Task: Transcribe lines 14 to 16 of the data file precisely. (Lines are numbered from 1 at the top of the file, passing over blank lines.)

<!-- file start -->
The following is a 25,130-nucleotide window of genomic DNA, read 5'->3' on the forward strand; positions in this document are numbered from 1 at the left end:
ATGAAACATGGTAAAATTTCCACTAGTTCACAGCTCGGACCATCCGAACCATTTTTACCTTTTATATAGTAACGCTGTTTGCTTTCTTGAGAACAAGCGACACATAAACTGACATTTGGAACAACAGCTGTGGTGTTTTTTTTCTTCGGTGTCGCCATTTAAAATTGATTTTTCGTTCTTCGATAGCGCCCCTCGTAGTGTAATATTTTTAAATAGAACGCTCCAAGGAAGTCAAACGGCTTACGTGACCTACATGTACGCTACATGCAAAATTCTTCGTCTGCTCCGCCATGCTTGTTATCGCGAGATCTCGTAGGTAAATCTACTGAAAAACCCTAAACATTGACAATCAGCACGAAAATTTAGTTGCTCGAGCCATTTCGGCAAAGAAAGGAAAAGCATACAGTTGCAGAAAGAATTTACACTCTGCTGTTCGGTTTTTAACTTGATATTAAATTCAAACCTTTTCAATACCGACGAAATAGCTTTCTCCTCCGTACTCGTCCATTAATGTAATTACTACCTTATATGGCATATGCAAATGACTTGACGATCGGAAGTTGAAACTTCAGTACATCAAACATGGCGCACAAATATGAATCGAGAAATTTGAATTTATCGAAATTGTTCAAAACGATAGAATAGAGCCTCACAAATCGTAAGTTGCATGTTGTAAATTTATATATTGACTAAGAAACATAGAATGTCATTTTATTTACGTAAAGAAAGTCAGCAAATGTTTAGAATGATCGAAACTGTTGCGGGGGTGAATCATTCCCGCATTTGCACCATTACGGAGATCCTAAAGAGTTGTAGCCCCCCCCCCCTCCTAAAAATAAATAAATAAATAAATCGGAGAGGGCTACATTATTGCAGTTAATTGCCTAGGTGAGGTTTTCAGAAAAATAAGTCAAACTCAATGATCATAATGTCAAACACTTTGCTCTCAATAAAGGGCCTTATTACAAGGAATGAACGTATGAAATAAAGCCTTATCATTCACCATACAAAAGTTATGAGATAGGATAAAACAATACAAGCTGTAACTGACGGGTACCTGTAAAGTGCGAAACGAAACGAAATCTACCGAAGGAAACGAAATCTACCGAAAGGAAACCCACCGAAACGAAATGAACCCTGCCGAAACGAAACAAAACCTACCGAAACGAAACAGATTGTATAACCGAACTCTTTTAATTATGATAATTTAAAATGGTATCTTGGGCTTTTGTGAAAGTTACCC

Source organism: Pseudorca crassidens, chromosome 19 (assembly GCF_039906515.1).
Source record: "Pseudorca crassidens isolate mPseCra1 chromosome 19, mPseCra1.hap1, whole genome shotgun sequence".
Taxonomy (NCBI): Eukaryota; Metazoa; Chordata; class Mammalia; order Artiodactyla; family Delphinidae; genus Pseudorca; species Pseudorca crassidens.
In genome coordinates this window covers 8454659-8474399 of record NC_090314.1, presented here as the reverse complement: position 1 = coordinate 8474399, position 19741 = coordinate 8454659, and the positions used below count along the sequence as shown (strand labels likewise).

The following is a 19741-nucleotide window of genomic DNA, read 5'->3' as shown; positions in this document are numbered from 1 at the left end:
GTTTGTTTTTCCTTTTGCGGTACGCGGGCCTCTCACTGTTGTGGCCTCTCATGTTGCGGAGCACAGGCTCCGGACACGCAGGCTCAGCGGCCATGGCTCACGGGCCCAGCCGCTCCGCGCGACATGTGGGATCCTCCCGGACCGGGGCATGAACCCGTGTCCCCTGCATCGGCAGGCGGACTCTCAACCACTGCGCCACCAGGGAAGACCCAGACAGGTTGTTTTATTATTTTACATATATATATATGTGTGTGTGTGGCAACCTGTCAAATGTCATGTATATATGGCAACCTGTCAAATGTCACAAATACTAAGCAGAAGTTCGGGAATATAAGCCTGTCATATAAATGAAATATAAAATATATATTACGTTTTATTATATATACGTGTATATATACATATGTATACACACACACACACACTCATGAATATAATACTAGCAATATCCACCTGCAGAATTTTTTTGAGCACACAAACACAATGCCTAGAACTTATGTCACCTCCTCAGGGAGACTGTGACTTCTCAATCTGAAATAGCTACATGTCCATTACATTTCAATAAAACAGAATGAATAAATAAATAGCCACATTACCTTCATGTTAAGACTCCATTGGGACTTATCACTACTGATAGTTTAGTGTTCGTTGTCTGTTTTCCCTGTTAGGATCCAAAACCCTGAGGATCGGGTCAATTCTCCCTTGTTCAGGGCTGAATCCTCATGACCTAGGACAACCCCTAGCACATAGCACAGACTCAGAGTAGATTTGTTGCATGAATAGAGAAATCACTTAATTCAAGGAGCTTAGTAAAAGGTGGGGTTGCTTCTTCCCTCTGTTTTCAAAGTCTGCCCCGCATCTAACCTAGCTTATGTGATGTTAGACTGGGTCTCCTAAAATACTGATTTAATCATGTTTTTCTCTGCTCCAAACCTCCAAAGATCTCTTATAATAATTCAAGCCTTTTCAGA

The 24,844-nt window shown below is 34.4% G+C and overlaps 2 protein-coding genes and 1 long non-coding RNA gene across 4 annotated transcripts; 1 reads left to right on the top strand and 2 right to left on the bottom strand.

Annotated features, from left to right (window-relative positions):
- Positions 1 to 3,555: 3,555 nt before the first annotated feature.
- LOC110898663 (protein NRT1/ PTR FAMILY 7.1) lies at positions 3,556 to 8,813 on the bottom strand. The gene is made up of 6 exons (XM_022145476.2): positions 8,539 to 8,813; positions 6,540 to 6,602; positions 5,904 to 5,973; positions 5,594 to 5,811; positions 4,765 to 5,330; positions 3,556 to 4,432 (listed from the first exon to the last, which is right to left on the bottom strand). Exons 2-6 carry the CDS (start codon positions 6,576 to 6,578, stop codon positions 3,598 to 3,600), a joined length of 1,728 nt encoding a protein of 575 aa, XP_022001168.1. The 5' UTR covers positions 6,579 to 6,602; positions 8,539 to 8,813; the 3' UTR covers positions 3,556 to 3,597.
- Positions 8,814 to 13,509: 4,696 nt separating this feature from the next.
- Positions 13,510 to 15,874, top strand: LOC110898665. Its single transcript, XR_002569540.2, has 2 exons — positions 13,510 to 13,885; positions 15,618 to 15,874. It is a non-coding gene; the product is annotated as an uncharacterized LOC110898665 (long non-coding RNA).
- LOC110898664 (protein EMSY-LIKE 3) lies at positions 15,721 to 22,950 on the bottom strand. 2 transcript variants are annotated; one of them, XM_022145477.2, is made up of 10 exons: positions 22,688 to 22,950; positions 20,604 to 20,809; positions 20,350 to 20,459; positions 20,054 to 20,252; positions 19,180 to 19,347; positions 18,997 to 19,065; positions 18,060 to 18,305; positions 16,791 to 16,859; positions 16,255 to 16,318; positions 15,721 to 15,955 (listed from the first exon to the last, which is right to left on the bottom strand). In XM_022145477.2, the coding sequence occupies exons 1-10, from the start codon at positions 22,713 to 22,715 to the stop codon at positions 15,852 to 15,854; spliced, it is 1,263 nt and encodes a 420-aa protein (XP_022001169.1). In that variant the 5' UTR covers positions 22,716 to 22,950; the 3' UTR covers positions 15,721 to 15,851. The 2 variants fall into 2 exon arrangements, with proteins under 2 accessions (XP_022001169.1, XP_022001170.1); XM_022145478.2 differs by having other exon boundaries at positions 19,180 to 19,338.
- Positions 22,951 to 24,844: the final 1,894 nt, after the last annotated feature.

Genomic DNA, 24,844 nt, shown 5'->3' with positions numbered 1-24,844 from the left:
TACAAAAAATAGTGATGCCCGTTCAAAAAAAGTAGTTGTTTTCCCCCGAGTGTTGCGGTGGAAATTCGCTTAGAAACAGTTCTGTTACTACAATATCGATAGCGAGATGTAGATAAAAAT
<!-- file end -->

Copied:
- Positions 13,510 to 15,874, top strand: LOC110898665. Its single transcript, XR_002569540.2, has 2 exons — positions 13,510 to 13,885; positions 15,618 to 15,874. It is a non-coding gene; the product is annotated as an uncharacterized LOC110898665 (long non-coding RNA).
- LOC110898664 (protein EMSY-LIKE 3) lies at positions 15,721 to 22,950 on the bottom strand. 2 transcript variants are annotated; one of them, XM_022145477.2, is made up of 10 exons: positions 22,688 to 22,950; positions 20,604 to 20,809; positions 20,350 to 20,459; positions 20,054 to 20,252; positions 19,180 to 19,347; positions 18,997 to 19,065; positions 18,060 to 18,305; positions 16,791 to 16,859; positions 16,255 to 16,318; positions 15,721 to 15,955 (listed from the first exon to the last, which is right to left on the bottom strand). In XM_022145477.2, the coding sequence occupies exons 1-10, from the start codon at positions 22,713 to 22,715 to the stop codon at positions 15,852 to 15,854; spliced, it is 1,263 nt and encodes a 420-aa protein (XP_022001169.1). In that variant the 5' UTR covers positions 22,716 to 22,950; the 3' UTR covers positions 15,721 to 15,851. The 2 variants fall into 2 exon arrangements, with proteins under 2 accessions (XP_022001169.1, XP_022001170.1); XM_022145478.2 differs by having other exon boundaries at positions 19,180 to 19,338.
- Positions 22,951 to 24,844: the final 1,894 nt, after the last annotated feature.